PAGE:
• Trae el pomo que esta noche vamos a celebrar.” (Bring the bottle because we’re going to celebrate tonight.)

16. Tirar – To throw, take a photo, have sex

This verb’s meaning changes significantly with context, so listen carefully to understand what is being conveyed. Tirar can mean:

  • To throw: “Tira eso a la basura, ya no sirve.” (Throw that in the trash, it’s no longer useful.)
  • To take a photo: “Cuando estés en la Habana Vieja, tienes que tirar una foto del Capitolio.” (When you’re in Old Havana, you have to take a photo of the Capitol building.)
  • To have sex: “No es apropiado hablar de esas cosas, pero se dice que ellos andan tirando.” (It’s not appropriate to talk about those things, but it’s said that they are sleeping together.)

17. Chanchullo – A sketchy deal or arrangement

The word “chanchullo” often implies some level of underhandedness or corruption.

  • Ese negocio parece un chanchullo, ten cuidado.” (That business seems sketchy, be careful.)

18. Estar en la luna – To be daydreaming or not paying attention

When someone’s mind is elsewhere, Cubans might say they are “en la luna.

cuban slang daydreaming cloud
  • No escuché lo que dijiste, estaba en la luna.” (I didn’t hear what you said, I was daydreaming.)

19. Socio – Buddy or pal

Socio” can be used to address friends in a congenial way.

  • ¿Todo bien, socio?” (Everything good, pal?)

20. Tremendo – Tremendous

This term is versatile and can refer to both good and bad extremes.

  • El concierto estuvo tremendo anoche.” (The concert was tremendous last night.)

Use Cuban slang words in real-life conversations

By using Cuban slang in your conversations, you can make your Spanish vocabulary sound more like a local would use it. Let’s look at some real-life situations where these chunks come to life. Pay attention to chunks in these conversations! Don’t know what chunks are?

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Two friends meeting in an informal setting:

Juan: “¡Asere, ¿qué volá?” (Juan: “Buddy, what’s up?”)
Dominic: “¡Chévere, socio! Estoy buscando una pincha nueva.” (Dominic: “Cool, pal! I’m looking for a new job.”)
Juan: “Oye, y yo que estoy en candela con la mía, mucho trabajo hermano.” (Juan: “Man, I’m slammed with mine, too much work.”)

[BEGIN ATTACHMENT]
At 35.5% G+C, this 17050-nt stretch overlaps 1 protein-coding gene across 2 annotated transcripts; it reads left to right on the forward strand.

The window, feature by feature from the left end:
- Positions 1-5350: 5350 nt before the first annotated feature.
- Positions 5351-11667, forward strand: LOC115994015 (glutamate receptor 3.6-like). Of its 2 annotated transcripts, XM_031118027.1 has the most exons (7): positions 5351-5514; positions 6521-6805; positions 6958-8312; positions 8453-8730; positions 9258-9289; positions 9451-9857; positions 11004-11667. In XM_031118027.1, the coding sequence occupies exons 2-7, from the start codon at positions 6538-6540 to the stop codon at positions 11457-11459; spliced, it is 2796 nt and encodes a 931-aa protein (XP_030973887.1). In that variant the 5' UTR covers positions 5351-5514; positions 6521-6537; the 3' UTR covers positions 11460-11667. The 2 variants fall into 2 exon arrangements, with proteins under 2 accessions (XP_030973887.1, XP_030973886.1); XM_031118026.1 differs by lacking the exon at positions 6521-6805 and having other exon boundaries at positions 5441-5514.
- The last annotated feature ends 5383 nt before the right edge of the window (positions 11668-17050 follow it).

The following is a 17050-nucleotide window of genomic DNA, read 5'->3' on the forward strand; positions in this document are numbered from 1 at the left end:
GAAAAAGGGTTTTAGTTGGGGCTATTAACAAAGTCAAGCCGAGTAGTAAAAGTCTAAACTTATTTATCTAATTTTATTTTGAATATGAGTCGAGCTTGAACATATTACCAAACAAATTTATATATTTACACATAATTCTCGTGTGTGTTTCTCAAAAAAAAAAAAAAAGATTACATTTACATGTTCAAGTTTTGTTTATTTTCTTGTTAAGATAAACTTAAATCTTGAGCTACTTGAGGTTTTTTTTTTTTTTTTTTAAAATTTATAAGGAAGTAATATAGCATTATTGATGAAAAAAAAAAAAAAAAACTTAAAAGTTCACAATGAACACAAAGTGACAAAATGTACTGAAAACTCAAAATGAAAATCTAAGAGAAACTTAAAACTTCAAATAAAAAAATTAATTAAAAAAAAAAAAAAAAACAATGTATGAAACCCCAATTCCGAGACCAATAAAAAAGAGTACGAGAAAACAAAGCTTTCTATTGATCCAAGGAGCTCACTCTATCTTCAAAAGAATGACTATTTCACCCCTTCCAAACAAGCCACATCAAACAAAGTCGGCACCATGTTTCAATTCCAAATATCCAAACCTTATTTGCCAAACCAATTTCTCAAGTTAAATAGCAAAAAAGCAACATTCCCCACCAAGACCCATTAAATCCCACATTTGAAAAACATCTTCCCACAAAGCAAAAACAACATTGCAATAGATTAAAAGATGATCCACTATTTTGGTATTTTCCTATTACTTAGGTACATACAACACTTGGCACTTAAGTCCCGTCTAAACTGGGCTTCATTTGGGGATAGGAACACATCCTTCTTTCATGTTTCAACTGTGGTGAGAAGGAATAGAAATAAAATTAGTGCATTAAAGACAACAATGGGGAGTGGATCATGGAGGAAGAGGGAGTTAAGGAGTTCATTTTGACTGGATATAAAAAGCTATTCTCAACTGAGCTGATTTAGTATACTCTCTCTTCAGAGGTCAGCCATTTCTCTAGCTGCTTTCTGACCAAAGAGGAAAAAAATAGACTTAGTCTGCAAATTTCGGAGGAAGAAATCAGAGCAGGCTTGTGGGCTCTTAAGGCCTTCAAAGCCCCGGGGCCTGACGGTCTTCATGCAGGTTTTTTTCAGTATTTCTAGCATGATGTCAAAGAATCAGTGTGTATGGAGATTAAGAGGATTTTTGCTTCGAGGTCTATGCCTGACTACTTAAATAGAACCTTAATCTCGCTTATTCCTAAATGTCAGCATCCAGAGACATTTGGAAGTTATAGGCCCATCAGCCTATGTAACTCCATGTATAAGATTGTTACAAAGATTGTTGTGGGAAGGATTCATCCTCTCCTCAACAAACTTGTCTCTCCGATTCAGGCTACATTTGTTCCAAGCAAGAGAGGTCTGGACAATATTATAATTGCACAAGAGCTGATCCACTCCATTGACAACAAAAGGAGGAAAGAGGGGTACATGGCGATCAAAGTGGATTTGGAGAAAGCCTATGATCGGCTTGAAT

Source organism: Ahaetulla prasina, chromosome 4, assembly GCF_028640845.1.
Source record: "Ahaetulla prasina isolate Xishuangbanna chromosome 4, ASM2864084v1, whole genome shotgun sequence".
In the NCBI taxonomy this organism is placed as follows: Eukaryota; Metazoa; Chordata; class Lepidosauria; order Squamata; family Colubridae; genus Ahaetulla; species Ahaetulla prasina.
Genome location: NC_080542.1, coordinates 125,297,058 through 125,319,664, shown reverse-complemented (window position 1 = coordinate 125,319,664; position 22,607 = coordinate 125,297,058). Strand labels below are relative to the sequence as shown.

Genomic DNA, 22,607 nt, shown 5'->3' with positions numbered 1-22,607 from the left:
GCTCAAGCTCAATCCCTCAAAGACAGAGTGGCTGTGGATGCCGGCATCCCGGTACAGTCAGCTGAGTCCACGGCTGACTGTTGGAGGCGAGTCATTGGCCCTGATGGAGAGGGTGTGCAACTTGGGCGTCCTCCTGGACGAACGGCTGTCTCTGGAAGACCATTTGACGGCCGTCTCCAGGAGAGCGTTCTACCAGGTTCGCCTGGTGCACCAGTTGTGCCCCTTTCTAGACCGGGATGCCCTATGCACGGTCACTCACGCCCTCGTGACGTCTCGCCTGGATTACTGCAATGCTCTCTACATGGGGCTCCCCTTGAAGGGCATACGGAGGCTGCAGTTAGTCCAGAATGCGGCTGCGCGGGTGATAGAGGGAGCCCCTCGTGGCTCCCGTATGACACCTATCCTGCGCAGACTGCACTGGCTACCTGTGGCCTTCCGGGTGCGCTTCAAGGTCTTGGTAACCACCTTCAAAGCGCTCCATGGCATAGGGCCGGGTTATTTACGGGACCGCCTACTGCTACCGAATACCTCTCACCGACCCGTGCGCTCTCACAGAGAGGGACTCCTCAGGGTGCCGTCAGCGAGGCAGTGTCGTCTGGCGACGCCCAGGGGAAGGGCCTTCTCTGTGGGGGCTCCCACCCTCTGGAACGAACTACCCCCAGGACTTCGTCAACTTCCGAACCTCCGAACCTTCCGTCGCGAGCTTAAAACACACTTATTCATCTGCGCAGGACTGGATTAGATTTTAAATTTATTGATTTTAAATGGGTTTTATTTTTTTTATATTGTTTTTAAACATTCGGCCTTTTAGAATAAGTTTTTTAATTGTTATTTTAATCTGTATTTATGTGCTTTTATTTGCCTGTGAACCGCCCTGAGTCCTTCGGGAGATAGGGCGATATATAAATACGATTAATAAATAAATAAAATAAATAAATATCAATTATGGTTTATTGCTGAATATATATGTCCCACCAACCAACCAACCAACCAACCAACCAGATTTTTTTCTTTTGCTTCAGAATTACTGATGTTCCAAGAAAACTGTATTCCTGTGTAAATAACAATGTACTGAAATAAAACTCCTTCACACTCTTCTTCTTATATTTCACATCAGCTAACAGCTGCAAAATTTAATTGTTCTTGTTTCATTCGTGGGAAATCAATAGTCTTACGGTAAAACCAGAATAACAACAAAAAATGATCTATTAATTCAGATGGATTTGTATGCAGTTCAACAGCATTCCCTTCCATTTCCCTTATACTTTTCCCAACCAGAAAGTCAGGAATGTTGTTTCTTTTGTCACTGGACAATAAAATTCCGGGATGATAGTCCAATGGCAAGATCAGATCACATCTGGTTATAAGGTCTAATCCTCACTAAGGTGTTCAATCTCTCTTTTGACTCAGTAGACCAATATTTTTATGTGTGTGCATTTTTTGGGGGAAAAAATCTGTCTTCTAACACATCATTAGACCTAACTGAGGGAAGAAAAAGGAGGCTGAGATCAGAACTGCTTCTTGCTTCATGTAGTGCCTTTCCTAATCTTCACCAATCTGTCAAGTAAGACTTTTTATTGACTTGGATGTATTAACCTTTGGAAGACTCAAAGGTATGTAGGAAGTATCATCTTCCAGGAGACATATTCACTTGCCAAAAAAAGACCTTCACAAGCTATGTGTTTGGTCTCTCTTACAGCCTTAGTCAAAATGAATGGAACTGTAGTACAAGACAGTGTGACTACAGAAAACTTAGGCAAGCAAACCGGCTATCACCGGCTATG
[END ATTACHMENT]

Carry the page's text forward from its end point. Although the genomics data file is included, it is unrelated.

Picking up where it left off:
Dominic: “Bueno, después hablamos de eso. ¿Vamos a tomar algo ahora?” (Dominic: “Well, we’ll talk about that later. Shall we get a drink now?”)

People talking about food and drinks:

Félix:¿Qué tal si compramos un pomo de ron para la fiesta de esta noche?” (Félix: “How about we buy a bottle of rum for tonight’s party?”)
Edvard:¡Buena idea! Y no te olvides de la jama, que con hambre no se baila.” (Edvard: “Good idea! And don’t forget the food, you can’t dance on an empty stomach.”)
Félix:¡Claro, acere! Vamos al timbiriche de la esquina para comprar todo.” (Félix: “Of course, buddy! Let’s go to the small stand on the corner to buy everything.”)

Friends talking about economics:

Juan: “La situación económica está tremenda, socio.” (Juan: “The economic situation is tough, pal.”)
Dominic: “Sí, mi hermano, pero nosotros los cubanos siempre encontramos la manera, aunque sea con un chanchullo.” (Dominic: “Yes, my brother, but we Cubans always find a way, even if it means a sketchy deal.”)
Juan: “¡Y siempre en la luna con los precios! A ver si los salarios suben.” (Juan: “And always daydreaming about prices! Let’s see if wages go up.”)
Dominic: “Lo que necesitamos es más fula en el bolsillo, eso sí es candela.” ( Dominic: “What we need is more money in our pockets, that’s really something.”)

Practice Cuban slang words and phrases with our designated worksheets

I. Translate the Cuban slang words into English

This is just one of our many exercises! On Effortless Conversations, we have a full Practice Worksheet Library which you can access right here if you click this button.

Learn more Spanish slang with Conversation Based Chunking method

By familiarizing yourself with these Cuban slang words and phrases, you’ll be able to engage in conversations with Cuban friends or when visiting Cuba. Whether you want to learn Spanish slang from Spain or expand your Spanish vocabulary with popular Spanish slang words from Latin America, the Conversation Based Chunking method is an excellent way to understand slang and sound like a native.

Remember, language and culture go hand in hand, and by embracing the Cuban way of speaking, you can connect more deeply with Cuban people and their way of life.

¡Nos vemos, asere! (See you later, friend!)